In current animation art, you see a lot of naturalistic artwork without much emphasis. But the expressiveness in Mr. Yasuhiko's art is very precise, with an incredible amount of emphasis. His art never has any ambiguity. The twisting and tension of the body is expressed entirely through the lines, so artistically it is highly dense and demands great concentration. The information density in the expression is actually more than what we can perceive. It's not filled in with detail, but very dense. It's like the inner minds of the characters are all there in the art, so I feel it can't be drawn lightly.
- Before you started on the actual work, were you worried about whether or not you'd be able to do a good job on it?
Nishimura: Yeah, I was. I never thought that I couldn't draw it, but I was worried about how it would look. In that sense, I'm glad we were able to create the commercial for the Auris Char's Custom from Toyota before this project. I was worried about how that would be accepted at first, too. The Char you see there didn't have any particular model sheets. I just scooped up some nuances from the manga and drew the key animation, but the response to the results was relatively favorable.
Also, for those parts where we're incorporating CG, it's not like we're forcing it into the animation out of nowhere. The work we did on that commercial served to create some standards, so that was really great.
- You've been involved in several anime adapted from manga. Does "THE ORIGIN" feel different from other manga source material?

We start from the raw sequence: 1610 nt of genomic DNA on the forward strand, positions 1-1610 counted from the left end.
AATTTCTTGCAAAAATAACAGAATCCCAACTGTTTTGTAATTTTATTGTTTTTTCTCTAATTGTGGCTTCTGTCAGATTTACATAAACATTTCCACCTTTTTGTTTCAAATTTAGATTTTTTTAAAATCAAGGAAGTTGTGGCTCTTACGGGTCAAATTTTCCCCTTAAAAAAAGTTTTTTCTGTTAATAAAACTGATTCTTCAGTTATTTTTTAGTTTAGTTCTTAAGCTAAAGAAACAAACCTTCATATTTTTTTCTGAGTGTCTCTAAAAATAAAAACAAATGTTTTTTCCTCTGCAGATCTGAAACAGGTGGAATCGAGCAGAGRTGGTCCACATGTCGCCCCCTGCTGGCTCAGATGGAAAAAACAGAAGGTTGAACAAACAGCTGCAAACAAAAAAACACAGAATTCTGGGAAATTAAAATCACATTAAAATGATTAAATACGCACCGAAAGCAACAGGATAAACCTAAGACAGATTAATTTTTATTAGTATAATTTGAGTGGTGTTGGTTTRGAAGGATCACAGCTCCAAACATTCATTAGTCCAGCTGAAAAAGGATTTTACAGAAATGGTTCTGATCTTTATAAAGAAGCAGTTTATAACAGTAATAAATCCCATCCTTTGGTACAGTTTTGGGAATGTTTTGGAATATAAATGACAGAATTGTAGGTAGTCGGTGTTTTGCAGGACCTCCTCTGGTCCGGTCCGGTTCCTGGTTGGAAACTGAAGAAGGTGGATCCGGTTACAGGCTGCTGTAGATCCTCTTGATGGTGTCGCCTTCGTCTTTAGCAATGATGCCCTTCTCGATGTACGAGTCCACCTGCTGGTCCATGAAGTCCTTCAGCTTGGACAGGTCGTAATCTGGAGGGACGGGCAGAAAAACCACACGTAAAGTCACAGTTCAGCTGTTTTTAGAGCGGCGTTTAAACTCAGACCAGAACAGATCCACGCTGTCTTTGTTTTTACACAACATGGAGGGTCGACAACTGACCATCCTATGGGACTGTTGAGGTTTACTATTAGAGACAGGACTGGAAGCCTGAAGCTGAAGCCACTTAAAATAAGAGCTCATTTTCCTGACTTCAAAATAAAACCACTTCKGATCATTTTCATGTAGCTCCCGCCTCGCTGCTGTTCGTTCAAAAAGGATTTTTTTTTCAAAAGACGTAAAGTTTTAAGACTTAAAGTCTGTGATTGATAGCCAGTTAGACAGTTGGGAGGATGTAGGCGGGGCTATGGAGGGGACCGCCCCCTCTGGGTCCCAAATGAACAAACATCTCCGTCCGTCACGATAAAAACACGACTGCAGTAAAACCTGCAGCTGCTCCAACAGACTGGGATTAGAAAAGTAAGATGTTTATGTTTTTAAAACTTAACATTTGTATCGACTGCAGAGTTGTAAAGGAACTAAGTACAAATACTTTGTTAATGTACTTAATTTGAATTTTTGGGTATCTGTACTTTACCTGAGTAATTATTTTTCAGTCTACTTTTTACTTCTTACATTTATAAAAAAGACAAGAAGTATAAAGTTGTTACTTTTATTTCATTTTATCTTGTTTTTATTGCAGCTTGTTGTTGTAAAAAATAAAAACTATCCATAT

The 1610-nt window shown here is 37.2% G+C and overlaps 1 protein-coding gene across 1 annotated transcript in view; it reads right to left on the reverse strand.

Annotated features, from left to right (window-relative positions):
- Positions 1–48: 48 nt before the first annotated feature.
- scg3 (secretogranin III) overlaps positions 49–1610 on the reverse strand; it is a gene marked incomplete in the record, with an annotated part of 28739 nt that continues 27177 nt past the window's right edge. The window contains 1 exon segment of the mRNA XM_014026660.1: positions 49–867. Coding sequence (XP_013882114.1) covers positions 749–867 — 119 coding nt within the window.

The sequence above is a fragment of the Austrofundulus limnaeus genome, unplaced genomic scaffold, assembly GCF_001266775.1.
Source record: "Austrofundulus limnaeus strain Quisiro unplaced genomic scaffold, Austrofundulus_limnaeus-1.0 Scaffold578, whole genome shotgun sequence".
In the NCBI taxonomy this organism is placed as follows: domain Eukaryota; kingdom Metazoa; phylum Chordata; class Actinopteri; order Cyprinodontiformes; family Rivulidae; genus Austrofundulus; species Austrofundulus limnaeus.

Nishimura: With your usual source material, there's a lot of translation that needs to happen to make it an anime. It's not impossible to simply re-draw the art from a manga, but this would greatly increase the workload on site. So you adjust the lines and the artwork until they look close to the original. But with Mr. Yasuhiko's artwork, I feel if you don't draw them exactly the same way, then they don't look like Mr. Yasuhiko's characters. Since Mr. Yasuhiko was also drawing storyboards for this work, there are some scenes where those were used as the base for the layouts, so I think his designs are reproduced to a high degree.
"THE ORIGIN" was a manga to begin with, so there is a broad range of artistic expression involved. Even in the studio, we are not that strict about the drawing style, and in places where there is some leeway it's okay if the feeling changes here and there. What I want most is to prioritize the expressiveness as much as possible.
- Did you get any instructions from Mr. Yasuhiko about the artwork?
Nishimura: Not much. In terms of minor details, with Hamon, no matter how much we tried she tended to look older than she was supposed to be, so he asked me to watch out for that. We would try to draw her sexy, and she came out old. Mr. Yasuhiko's female characters are difficult to draw. On the other hand, older men such as Dozle were thankfully easy to draw.
- In terms of the work process, does there tend to be a lot of notes and corrections to the staff about the art?
Nishimura: Yeah, there certainly are a lot. In terms of work in the studio, the key animation is certainly a heavy load, and so is the in-betweening. The acting by the characters is important, and it's often not enough to simply correct the drawing. There are different kinds of key animators, and some draw the character acting in detail, while others draw it more lightly. We needed to find a balance, and somehow come up with an effective way of correcting key animation.